Are you up-to-date on COF?
September 11th, 2013

New changes in the coefficient of friction requirements are coming in 2014!

Coefficient of friction (COF) requirements for ceramic tile are included in the vast majority of commercial construction specifications for ceramic tile. The standards for COF have changed, and any individual or firm involved in the manufacture, specification, sales, installation, or maintenance of ceramic tile floors should understand the new requirements for tile. COF is the measurement of a tile’s frictional resistance, closely related to traction and slipperiness.

You didn’t know the standard for tile and COF had changed? Perhaps that’s because many manufacturers continued to report COF numbers from the older method (specifically, SCOF values from the ASTM International C1028 test method) along with newly required COF numbers prescribed by the ANSI A137.1-2012 standard for ceramic tile, which mandated this change in test methods. The new test protocol is found in Section 9.6 of the A137.1 standard and is commonly known as the DCOF AcuTestsm.

Starting early in 2014, with the ASTM C1028 method headed for obsolescence, many ceramic tile manufacturers will only report their tile’s COF per the DCOF AcuTest. In addition to the change in test methods, A137.1 now specifies a required DCOF AcuTest value for level interior tiles that will be walked on when wet; the required value is ≥0.42. Previously, there was no required COF value in A137.1 for wet floors, although a minimum SCOF value of 0.6, measured by the ASTM C1028 test method, was commonly specified for ceramic tiles in commercial project specifications.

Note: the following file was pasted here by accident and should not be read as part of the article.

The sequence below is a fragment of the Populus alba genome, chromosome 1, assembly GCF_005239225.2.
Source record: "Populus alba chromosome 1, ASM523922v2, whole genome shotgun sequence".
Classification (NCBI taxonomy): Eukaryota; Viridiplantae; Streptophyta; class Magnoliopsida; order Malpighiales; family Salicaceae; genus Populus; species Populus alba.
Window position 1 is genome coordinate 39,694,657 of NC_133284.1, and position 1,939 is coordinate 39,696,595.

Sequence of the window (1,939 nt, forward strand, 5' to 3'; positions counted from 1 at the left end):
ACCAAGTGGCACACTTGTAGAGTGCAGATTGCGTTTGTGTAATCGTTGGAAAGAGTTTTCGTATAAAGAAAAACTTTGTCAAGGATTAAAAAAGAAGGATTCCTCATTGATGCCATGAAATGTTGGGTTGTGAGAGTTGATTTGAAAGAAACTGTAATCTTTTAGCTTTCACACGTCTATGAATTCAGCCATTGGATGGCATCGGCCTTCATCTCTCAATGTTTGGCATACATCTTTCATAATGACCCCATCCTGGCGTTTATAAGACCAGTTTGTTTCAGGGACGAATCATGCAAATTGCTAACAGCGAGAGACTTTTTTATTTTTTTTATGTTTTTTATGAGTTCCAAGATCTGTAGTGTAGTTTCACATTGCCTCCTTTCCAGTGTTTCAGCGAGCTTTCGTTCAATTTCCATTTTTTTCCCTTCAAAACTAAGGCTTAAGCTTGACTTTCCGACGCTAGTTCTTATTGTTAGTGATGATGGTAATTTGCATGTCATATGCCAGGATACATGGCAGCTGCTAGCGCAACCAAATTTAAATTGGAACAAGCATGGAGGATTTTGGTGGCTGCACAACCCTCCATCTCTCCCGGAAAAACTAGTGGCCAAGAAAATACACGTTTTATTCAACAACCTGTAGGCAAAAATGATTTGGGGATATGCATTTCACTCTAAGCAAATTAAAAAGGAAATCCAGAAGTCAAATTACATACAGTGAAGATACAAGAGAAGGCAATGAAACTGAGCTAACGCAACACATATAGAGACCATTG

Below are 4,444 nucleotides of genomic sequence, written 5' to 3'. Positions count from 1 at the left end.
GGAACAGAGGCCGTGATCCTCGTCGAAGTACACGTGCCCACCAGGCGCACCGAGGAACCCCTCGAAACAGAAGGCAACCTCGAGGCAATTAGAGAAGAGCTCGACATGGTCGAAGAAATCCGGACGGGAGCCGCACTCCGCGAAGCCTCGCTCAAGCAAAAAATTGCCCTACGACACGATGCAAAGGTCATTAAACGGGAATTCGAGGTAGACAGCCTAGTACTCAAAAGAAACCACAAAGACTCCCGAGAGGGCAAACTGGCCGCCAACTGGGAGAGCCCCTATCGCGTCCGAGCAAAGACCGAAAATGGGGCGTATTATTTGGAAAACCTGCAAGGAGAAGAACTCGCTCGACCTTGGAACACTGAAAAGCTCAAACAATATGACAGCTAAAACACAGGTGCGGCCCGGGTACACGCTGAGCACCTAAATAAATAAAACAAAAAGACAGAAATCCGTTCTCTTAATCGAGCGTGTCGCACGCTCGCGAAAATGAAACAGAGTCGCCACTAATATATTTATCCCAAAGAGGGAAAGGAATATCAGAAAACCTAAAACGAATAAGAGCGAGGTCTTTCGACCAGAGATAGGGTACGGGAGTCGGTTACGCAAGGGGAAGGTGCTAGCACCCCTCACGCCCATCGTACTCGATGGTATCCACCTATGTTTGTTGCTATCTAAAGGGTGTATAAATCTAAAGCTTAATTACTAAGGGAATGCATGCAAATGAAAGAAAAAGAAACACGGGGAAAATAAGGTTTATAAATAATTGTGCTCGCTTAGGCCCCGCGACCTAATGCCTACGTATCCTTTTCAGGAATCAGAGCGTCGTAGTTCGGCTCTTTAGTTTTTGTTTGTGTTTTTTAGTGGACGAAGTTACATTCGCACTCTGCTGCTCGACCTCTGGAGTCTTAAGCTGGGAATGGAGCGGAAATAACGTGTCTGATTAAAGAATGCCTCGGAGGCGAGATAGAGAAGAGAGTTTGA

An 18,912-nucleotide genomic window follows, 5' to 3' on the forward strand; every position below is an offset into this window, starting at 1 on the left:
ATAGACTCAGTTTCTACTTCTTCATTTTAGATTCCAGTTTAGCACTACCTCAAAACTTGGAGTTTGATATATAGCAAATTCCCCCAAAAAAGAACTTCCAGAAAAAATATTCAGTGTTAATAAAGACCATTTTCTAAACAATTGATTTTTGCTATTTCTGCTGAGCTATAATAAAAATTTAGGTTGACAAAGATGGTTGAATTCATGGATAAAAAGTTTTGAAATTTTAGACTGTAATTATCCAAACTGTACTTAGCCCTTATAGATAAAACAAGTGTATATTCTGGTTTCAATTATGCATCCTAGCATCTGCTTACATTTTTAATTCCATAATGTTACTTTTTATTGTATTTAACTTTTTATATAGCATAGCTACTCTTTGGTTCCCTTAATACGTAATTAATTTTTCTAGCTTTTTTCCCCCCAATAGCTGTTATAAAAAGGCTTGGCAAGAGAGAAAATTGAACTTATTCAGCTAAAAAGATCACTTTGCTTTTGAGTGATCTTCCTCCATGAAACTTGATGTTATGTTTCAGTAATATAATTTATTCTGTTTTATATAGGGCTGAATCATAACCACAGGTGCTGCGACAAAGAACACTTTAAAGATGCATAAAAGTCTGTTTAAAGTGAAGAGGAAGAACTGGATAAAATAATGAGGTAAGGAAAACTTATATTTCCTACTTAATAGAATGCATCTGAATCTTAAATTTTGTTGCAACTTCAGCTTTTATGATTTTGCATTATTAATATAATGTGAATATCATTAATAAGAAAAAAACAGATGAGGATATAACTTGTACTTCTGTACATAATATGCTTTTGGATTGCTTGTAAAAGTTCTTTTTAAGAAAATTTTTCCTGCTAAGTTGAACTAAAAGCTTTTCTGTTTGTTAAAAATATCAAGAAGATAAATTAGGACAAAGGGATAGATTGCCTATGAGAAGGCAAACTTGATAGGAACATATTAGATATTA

Does a DCOF AcuTest value of 0.42 represent more or less traction than the old SCOF value of 0.6 per the C1028 test method? While various correlations on average have been established, based on hundreds of tiles and multiple studies, there is no direct relationship between the methods because they measure different physical principles with different wetting agents. In a nutshell, values on individual tiles cannot be correlated between the two methods.

To know definitely if a tile meets the minimum 0.42 DCOF AcuTest criterion, it must be measured.

The technology on which the DCOF AcuTest is based was not available in the United States until recently. The DCOF AcuTest in particular offers several benefits over other methods of measuring COF: it is highly repeatable, it more accurately measures the COF of very smooth surfaces, it correlates well with European measures of COF, and it is portable.

If you haven’t switched yet to specifying/reporting/using/requiring DCOF Acutest values, make the switch today and don’t get left behind.

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